“I was in a lot of pain in my ribs and the NICU was quite a walk for me. When I walked straight, my ribs would hurt so bad I couldn’t breathe. I’d asked a nurse if she could help me get to the NICU by wheeling me in a chair. She said “I’ve got better things to be doing than helping you get to the NICU. Get there yourself”. I had to walk there, back and forth to feed him and then go back to pump. I did this constantly barely able to breathe.”
“During the c-section I felt it all. I felt the cut, I felt them inside me, I felt them stitching me back up. I felt the awful, awful pain. They weren't taking me seriously. They told me there was no way I was feeling it, that it was all in my head. Well, it wasn't. Because of them I will never birth another baby, I can't watch TV shows that show surgeries, I can't talk about my birth, I can't even touch my stomach without being brought back to that table and feeling the pain I felt.”
“I was totally alone with my boyfriend and the baby's head coming out. I was literally crossing my legs bawling that she was coming and wouldn’t be able to breathe. The nurse came in so slowly and said, "It’s impossible you dilated that fast", then I opened my legs and she said "DONT PUSH!" and ran out to find the doctor who was ASLEEP!!!!!! My baby was out 5 minutes later.”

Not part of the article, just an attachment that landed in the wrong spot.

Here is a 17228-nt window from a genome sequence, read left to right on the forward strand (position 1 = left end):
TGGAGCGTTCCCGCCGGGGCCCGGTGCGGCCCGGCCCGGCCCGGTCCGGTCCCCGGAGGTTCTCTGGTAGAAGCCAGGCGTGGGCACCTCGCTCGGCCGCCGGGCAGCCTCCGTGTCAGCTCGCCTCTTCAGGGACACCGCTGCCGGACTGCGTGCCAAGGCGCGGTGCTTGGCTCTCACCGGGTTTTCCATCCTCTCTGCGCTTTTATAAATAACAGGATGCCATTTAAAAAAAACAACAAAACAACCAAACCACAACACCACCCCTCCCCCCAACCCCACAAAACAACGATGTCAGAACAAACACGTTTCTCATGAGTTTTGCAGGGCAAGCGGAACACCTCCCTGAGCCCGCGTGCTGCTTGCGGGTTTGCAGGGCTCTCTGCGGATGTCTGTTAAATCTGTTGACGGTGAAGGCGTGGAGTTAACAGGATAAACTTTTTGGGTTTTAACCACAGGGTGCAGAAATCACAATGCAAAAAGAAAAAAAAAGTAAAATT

“Every nurse and doctor I spoke to assumed I'd had a C-section and high blood pressure issues which I’ve never had. I was incorrectly diagnosed with HELLP syndrome and had to deliver my baby without my husband as he was removed from the hospital after expressing concerns with my care.”
“I was 28 years old, having my first baby so I did not know what to expect. I thought the care I received was the standard of care for everyone. It wasn’t until I had my daughter 11 months later with a different doctor & nurse that I realized how much of an impact they had on my first childbirth experience. I can’t help but think that if I was treated with respect & care I wouldn’t have had such bad postpartum depression.”